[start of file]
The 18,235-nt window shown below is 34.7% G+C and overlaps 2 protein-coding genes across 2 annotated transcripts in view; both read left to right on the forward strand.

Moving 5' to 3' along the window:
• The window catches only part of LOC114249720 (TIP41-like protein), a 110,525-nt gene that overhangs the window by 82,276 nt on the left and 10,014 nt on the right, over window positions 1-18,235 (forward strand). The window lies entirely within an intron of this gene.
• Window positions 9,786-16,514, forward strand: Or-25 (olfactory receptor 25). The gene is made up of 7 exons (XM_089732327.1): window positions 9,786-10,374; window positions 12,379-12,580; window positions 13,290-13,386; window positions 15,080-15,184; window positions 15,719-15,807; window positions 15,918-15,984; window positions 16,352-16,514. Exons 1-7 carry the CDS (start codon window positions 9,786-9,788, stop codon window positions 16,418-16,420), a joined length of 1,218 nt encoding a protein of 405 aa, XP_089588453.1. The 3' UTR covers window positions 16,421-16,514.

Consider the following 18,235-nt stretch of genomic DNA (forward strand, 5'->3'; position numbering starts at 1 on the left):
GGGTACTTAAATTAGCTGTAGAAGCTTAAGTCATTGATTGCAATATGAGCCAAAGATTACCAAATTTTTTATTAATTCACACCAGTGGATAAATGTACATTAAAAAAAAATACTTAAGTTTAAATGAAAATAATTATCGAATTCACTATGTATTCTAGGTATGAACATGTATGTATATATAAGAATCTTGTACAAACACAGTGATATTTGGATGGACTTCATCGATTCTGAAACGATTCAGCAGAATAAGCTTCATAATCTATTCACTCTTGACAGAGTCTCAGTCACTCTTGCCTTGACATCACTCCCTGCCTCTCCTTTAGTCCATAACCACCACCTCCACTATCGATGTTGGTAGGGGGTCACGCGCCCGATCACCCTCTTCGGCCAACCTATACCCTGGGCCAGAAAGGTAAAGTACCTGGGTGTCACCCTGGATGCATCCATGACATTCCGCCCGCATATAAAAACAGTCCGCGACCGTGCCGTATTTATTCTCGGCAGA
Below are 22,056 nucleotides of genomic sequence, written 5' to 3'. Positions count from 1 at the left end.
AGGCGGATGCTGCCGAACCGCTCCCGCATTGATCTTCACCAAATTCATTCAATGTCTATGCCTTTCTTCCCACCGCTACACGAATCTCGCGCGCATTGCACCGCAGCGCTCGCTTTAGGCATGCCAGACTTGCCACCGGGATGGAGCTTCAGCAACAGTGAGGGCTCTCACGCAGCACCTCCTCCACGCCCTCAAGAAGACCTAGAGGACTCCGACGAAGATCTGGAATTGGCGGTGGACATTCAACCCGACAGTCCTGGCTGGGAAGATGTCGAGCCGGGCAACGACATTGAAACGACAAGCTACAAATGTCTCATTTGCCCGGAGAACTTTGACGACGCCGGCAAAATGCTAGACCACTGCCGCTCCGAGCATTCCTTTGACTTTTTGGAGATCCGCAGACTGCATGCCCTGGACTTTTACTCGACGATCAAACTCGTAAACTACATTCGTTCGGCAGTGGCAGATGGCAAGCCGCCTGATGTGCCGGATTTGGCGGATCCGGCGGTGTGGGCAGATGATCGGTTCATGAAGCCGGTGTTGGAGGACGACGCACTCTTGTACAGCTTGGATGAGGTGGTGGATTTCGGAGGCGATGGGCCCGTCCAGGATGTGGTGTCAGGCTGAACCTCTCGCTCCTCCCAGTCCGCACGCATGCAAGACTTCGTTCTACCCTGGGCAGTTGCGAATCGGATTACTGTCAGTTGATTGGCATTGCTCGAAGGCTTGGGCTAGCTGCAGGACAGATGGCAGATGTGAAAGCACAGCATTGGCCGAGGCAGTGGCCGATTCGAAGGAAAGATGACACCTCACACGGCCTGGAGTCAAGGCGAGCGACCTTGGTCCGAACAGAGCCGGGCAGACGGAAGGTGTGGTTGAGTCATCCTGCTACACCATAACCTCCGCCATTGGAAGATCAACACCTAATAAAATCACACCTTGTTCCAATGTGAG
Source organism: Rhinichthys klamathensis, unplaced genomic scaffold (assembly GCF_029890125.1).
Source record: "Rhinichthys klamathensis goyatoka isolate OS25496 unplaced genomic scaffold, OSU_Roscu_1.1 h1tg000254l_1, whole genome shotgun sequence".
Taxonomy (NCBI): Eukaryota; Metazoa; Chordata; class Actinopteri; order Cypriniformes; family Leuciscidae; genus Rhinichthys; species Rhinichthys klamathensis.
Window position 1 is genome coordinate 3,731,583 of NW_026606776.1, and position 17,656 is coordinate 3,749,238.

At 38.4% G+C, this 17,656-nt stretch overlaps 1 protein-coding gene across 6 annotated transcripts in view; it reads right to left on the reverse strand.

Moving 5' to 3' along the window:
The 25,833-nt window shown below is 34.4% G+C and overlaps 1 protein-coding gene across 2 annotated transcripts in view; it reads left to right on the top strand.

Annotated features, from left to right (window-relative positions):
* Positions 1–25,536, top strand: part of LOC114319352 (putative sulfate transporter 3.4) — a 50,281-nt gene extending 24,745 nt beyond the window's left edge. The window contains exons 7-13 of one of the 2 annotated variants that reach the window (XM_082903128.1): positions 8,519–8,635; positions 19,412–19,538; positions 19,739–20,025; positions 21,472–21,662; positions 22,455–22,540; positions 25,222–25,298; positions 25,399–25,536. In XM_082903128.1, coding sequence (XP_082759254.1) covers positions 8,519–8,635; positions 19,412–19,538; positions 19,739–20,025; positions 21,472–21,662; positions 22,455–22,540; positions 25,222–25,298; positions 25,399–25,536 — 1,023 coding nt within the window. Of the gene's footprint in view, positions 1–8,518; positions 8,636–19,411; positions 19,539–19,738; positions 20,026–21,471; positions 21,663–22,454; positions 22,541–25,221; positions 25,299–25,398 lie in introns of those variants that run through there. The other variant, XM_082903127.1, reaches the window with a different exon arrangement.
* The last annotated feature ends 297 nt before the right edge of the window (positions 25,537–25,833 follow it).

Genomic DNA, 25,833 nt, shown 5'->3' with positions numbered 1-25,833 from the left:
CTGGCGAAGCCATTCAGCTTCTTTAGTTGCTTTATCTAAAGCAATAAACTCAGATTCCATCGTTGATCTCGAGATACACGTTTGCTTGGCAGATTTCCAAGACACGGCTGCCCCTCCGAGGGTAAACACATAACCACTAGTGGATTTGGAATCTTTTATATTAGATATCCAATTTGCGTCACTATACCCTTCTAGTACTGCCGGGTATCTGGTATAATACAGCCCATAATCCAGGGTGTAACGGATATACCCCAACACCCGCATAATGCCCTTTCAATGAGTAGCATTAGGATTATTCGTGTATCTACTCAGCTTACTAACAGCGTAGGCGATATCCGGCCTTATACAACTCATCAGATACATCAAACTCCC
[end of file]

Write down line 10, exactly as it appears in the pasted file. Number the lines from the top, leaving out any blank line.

Source record: "Rhinichthys klamathensis goyatoka isolate OS25496 unplaced genomic scaffold, OSU_Roscu_1.1 h1tg000254l_1, whole genome shotgun sequence".